The recent news that Kirkland & Ellis is set to launch in Paris with the hire of two Linklaters partners is just the latest example of the firm’s much-heralded decisiveness when it comes to recruitment.
Over the past year, the firm has been picking off some of the top private equity talent on both sides of the Atlantic—including Freshfields Bruckhaus Deringer heavyweight David Higgins and Latham & Watkins practice leader Jennifer Perkins. But the move into Paris is particularly notable given that outside of London, Kirkland has to date had just one continental European base: its 15-partner Munich office, which opened in 2004.
Private equity partners say that the attraction of key European financial centers such as Paris is only likely to increase as the impact of Brexit takes hold.
“It will happen more because of Brexit. Firms will be looking to do private equity on a more local basis rather than doing it from London,” said White & Case global and EMEA private equity head Ian Bagshaw. “The old London model is becoming less relevant as time goes on.”
Weil, Gotshal & Manges Paris corporate partner David Aknin agrees that Brexit could raise questions about whether firms have the requisite coverage across Europe. “London has been the financial center of Europe until now—the question is: is this old model of working from only London still sustainable? If Brexit happens, the answer will be no,” he said.
The Linklaters partner duo joining Kirkland—Vincent Ponsonnaille and Laurent Victor-Michel—will launch the new office after Kirkland receives approval from the Paris Bar Association, joining a market that already boasts a line-up of international firms with well-established private equity practices, including Latham & Watkins, Linklaters, Clifford Chance, Willkie Farr & Gallagher, White & Case and Weil.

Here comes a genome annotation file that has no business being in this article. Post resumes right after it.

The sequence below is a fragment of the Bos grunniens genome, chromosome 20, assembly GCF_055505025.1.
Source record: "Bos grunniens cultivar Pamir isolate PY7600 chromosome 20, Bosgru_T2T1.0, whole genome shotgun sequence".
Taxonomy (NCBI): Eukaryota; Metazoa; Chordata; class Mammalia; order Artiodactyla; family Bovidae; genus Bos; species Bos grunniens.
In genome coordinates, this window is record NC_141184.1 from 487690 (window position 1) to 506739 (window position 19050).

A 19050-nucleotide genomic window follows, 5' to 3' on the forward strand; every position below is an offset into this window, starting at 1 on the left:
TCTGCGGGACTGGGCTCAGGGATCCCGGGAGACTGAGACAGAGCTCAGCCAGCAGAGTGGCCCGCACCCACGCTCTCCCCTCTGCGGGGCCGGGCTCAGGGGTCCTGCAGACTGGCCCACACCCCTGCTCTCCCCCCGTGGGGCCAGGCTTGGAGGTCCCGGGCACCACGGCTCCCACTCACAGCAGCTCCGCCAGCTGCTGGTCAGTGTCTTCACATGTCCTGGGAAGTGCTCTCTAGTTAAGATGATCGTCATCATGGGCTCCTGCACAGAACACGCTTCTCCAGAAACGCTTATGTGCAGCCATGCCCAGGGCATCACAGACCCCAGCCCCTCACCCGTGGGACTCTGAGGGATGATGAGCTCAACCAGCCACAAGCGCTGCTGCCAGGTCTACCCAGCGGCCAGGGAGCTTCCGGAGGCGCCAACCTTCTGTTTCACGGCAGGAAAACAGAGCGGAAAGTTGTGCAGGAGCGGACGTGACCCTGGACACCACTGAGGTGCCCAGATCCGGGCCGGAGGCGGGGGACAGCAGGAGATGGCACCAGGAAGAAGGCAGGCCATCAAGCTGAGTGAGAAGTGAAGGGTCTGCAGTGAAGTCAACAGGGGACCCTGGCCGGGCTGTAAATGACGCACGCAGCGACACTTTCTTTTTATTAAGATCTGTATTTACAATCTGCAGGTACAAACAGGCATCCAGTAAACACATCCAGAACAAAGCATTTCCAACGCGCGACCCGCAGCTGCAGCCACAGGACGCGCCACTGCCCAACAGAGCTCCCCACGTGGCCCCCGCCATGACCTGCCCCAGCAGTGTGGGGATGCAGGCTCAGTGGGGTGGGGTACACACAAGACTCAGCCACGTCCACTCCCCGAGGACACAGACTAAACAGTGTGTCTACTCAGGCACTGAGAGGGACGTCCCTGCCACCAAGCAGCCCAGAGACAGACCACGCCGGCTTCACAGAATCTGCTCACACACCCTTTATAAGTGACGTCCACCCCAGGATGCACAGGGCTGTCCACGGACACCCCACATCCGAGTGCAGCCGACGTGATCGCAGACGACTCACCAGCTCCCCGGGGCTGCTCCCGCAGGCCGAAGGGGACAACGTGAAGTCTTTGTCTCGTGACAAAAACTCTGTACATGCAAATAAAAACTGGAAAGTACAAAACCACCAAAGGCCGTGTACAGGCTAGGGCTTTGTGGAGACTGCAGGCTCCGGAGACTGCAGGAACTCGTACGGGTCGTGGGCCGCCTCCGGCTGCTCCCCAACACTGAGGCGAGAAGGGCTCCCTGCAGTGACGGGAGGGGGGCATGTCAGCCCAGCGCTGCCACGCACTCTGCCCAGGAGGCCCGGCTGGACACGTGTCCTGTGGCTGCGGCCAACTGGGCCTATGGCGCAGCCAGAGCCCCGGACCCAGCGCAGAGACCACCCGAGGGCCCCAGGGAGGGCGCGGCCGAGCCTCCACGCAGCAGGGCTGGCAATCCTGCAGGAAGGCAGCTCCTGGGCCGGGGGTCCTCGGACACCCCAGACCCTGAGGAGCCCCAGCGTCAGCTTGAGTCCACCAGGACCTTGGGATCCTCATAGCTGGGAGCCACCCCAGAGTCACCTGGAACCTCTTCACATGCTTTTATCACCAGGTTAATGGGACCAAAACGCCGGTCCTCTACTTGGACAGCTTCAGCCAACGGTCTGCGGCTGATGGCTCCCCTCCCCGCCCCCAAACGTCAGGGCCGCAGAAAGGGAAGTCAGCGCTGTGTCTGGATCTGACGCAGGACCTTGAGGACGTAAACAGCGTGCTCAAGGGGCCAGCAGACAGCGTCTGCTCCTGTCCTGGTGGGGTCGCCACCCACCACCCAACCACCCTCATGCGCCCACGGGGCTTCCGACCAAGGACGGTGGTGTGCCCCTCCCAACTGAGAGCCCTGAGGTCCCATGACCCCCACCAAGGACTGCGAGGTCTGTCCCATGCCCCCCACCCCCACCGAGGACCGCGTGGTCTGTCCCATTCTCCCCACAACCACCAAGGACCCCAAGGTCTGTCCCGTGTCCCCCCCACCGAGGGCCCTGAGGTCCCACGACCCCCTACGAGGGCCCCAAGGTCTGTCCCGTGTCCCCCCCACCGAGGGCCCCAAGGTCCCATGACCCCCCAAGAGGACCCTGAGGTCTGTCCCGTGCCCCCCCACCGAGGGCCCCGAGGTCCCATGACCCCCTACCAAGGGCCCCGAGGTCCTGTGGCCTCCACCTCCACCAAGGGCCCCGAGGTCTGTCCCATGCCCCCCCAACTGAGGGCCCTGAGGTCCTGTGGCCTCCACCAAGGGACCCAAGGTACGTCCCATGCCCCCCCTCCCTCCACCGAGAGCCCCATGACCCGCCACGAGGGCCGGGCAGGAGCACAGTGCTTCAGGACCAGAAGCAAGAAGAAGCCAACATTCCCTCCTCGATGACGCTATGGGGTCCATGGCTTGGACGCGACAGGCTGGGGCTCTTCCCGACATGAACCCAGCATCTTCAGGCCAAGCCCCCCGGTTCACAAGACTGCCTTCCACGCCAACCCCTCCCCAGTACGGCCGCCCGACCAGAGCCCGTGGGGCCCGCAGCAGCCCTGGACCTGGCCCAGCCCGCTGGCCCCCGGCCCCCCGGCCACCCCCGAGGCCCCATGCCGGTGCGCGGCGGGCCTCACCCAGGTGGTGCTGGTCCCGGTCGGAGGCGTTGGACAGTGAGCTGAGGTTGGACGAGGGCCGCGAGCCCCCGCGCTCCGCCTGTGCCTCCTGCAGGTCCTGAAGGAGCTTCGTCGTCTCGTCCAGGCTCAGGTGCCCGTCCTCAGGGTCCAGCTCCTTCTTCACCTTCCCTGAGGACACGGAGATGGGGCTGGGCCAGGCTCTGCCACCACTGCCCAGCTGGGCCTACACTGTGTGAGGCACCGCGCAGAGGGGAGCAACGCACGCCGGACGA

The arrival of more international entrants is also likely to have a knock-on effect for domestic firms reliant on referral work from international allies. “Domestic firms tend to have relationships with U.S. firms who don’t have a presence in Paris, because they get work from them sent to be done locally,” Aknin says. “But if the U.S. firms move there, this could all change—everyone is going to have to adjust to the new perimeter.”
Kirkland is well-versed in plucking top talent from rival firms to build its brand, and partners expect it to take the same approach in the French capital—potentially putting leading French firms such as Bredin Prat, Gide, AyacheSalama and De Pardieu Brocas Maffei at risk.
“There probably will be some firms in trouble—Kirkland isn’t going to settle with just two partners,” Bagshaw said. “They will want more corporate partners coming in. But it’s not that big a market, so they will have to take talent from other French firms.”
As Brexit moves ever-closer, and London’s status as Europe’s financial center faces growing uncertainty, all eyes will now be on Paris to see which international firms will make the move next—and who else Kirkland will snap up for its new base.
“Outside of London, the private equity market is much smaller, so it shakes it up more when something like this happens,” Bagshaw said. “It will act as a catalyst for firms to reassess their position in the market, to think where their strengths lie, and for people to re-evaluate whether they’re in the right place.”